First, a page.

Principles of Paediatric Nursing Practice | Case Study

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This essay will reflect on the principles of nursing practice in relation to my practice experience. A case study of a child and family I provided with care is presented in this essay and shall discuss how the care provided to the child and his family reflects the three principles of nursing applied during this episode of care. This shall demonstrate my knowledge of the principles of care based on evidence-based literature. In addition, the professional, legal and ethical frameworks that guide nursing will be explored. Furthermore, I will discuss the implications in relation to my future role as a child nurse highlighting my rationale behind the selected child and family. In this essay, I shall maintain confidentiality by using pseudonyms when referring to individuals and organisations involved in accordance with the Nursing and Midwifery code for professional practice (Nursing and Midwifery Council (NMC 2008). I will be using the name Andrew when referring to the patient.

Principles of nursing practice involve eight statements published by the Royal College of Nursing (RCN 2012). These principles apply to all nursing staff and tell what the public can expect from nursing practice, whether they are patients, families, friends or carers of patient (Watterson et al 2012). According to RCN (2012) the principles of nursing practice were developed by patients, nurses and others involved in healthcare to put in place values that can be supported by everyone. This was introduced by the RCN incorporation with the NMC, Patient and Service Organisation and the Department of Health (DOH). They were put in place to show service users and their families what they are to expect from nursing practice regardless of whether the provider is a registered nurse, practitioner, nursing student or health care assistant (RCN 2010). The principles of nursing practice consist of eight principles which provide a dominant framework for achieving good quality nursing care and excellent nursing’s involvement to improve healthcare outcomes and patient experiences (Manley et al 2011). These also explain how nurses must treat their patients with humanity and dignity, be responsible for care provided, manage risks, keep their knowledge and skills up to date, provide person centred care, communicate with their patients and work collaboratively with other health and social care professionals (Calkin 2010). The chief executive and general secretary of RCN highlighted how unique these principles are and how they bring the public together in one place and the expectations of nurses. He also pointed out how the principles have been designed to help patients, carers, nursing staff, organisations and decision-makers to know exactly what quality nursing care should look like (Carter 2010).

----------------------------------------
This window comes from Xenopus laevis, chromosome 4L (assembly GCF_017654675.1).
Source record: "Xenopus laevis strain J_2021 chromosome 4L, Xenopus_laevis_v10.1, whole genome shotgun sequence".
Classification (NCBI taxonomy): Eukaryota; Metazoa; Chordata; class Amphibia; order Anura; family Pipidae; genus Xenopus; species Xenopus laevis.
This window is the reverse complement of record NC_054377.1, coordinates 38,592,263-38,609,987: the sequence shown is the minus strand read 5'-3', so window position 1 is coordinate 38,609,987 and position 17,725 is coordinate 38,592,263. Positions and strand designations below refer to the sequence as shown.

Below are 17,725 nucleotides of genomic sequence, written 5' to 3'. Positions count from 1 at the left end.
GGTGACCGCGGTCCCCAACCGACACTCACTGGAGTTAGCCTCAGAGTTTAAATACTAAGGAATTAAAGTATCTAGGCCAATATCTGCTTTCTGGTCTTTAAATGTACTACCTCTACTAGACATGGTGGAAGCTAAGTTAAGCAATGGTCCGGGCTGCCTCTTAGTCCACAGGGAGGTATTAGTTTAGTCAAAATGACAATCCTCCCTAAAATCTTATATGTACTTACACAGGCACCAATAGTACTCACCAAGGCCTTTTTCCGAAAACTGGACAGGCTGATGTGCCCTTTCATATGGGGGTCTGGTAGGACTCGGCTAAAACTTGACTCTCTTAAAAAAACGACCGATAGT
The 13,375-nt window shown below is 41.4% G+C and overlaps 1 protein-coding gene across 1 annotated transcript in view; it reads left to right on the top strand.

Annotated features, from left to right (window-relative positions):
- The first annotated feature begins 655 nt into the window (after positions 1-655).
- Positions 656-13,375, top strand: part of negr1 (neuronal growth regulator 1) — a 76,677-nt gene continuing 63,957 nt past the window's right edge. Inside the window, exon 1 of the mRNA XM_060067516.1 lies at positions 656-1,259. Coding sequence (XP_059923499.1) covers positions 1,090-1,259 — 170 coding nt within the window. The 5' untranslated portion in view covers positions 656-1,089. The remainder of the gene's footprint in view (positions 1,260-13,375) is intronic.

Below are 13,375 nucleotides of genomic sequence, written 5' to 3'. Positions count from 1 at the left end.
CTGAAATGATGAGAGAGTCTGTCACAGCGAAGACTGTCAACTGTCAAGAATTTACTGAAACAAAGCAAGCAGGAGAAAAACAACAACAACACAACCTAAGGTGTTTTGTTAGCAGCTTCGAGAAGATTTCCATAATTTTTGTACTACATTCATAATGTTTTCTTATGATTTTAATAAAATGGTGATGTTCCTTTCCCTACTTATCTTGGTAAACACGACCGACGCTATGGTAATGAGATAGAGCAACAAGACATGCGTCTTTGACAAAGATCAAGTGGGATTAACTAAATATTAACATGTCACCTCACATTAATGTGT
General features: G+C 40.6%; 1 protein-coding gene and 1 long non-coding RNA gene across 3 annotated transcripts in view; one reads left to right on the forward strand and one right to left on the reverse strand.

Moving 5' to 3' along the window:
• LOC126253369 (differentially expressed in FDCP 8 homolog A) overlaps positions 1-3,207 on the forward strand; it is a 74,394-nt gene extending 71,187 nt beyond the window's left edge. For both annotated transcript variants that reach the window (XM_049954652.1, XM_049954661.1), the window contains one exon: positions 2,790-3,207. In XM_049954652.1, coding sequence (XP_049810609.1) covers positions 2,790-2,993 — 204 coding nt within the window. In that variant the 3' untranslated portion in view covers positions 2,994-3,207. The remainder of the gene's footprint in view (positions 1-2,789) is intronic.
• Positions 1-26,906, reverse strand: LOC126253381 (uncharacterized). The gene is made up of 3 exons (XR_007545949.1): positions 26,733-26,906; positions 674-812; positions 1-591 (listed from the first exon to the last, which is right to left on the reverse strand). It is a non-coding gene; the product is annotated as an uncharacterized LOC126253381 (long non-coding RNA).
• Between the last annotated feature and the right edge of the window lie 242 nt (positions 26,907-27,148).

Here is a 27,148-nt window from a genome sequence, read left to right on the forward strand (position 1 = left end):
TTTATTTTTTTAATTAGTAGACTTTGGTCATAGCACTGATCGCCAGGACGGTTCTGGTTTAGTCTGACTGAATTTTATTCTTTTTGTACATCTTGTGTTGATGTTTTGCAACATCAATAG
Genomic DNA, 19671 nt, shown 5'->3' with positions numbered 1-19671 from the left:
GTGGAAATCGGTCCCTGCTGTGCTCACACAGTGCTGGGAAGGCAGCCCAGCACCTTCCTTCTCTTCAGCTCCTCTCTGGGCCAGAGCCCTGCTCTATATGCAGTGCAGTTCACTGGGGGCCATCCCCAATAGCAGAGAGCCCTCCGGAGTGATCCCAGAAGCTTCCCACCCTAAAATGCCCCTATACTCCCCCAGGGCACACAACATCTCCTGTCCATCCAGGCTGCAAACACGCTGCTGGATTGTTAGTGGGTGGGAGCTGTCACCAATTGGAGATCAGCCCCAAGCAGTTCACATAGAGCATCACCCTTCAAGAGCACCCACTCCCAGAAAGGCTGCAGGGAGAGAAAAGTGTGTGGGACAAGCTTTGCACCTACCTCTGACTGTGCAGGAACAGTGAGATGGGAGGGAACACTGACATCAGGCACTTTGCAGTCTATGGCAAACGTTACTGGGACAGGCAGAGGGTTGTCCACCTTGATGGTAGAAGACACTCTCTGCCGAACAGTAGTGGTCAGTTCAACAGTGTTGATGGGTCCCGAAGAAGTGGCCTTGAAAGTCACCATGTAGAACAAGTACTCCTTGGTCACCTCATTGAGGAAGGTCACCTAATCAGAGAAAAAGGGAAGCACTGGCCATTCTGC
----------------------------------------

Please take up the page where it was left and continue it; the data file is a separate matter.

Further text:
The NMC Code of Professional Conduct encourages health care professionals to provide high standard care and all care givers are expected to work within its framework and guidelines (Dolan and Bolt 2008). The code of is a set of rules that all nurses and midwives should follow in order to provide good practice and it also reminds them of their professional responsibilities. The code highlights the behaviour, ethics and performance expected from nurses and midwives in United Kingdom. The main purpose of the code is to safeguard the well-being and safety of the public. According to the NMC Code care givers must respect everyone and treat them with dignity. It also encourages nurses to take special care when vulnerable people are concerned (Herman Miller 2012). The code is also used as a tool to see if a nurse or midwife is fit to practise when their fitness to practise is questioned (Goldsmith 2011).The code is used as a guide for daily practice for nurses and midwives. The NMC also has other standard, guidance and advice alongside the code that are used to support professional development.